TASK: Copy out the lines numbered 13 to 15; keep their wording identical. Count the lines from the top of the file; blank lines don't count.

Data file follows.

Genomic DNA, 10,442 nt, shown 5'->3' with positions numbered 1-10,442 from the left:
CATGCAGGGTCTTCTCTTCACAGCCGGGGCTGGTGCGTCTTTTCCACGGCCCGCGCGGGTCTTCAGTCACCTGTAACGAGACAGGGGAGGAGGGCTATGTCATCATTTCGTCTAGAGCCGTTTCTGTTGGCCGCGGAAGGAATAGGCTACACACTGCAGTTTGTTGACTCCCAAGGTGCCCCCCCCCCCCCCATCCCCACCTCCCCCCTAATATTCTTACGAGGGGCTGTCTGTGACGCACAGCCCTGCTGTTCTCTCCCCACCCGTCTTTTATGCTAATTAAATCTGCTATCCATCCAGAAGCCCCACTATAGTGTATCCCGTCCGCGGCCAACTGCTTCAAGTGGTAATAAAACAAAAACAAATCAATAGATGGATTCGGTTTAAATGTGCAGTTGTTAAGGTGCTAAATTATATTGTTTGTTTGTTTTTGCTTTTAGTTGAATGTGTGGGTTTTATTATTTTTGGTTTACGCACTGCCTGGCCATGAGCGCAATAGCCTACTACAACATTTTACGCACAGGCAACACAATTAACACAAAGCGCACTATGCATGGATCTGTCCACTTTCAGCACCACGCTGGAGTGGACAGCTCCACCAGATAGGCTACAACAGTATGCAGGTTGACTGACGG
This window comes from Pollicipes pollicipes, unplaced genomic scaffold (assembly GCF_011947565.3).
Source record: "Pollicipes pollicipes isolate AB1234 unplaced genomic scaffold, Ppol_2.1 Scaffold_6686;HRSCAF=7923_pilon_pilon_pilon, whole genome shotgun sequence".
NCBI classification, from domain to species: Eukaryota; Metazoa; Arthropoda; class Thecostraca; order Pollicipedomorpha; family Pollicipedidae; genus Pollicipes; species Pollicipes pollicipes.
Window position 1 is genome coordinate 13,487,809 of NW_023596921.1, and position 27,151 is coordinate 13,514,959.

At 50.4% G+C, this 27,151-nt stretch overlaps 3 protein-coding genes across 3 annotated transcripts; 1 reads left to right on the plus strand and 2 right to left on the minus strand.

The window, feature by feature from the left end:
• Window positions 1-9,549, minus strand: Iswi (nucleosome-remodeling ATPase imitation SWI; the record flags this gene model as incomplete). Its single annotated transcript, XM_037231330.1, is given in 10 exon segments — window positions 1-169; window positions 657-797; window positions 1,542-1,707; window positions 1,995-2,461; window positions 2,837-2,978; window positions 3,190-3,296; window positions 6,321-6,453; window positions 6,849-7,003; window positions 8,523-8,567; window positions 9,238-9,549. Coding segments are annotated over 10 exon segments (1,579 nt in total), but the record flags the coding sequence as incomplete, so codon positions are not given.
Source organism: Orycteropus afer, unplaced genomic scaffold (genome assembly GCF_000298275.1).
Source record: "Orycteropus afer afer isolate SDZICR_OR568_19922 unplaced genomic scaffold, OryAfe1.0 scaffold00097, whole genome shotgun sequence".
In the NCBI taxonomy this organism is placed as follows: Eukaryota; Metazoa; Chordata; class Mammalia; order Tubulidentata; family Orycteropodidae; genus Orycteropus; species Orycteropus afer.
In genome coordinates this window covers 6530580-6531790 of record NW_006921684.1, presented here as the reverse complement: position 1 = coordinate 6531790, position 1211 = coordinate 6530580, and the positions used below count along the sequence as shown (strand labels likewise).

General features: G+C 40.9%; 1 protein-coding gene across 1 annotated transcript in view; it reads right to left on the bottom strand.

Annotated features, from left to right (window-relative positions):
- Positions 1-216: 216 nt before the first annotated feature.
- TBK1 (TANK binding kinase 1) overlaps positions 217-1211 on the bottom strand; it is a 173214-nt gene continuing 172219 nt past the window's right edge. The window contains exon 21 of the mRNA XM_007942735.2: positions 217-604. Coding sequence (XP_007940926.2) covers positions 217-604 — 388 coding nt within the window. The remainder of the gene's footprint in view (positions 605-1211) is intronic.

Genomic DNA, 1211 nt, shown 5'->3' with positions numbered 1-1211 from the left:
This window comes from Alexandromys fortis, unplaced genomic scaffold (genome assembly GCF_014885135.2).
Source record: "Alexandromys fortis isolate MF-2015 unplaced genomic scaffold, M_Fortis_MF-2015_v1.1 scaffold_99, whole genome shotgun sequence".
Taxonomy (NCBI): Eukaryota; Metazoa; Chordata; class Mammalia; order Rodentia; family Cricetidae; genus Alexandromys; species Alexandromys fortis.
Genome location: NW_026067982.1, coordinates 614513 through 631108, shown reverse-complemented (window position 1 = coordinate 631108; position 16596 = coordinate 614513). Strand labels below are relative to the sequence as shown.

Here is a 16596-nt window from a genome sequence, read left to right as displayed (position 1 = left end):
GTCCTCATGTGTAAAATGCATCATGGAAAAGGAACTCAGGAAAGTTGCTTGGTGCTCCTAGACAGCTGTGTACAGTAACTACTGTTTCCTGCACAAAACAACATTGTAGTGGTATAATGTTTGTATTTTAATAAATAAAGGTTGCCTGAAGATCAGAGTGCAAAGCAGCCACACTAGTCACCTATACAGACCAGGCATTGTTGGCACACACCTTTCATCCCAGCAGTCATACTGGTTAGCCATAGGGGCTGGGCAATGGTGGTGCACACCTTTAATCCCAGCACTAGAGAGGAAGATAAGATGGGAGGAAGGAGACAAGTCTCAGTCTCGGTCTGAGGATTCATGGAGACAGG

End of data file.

In genome coordinates this window covers 6530580-6531790 of record NW_006921684.1, presented here as the reverse complement: position 1 = coordinate 6531790, position 1211 = coordinate 6530580, and the positions used below count along the sequence as shown (strand labels likewise).

General features: G+C 40.9%; 1 protein-coding gene across 1 annotated transcript in view; it reads right to left on the bottom strand.

Annotated features, from left to right (window-relative positions):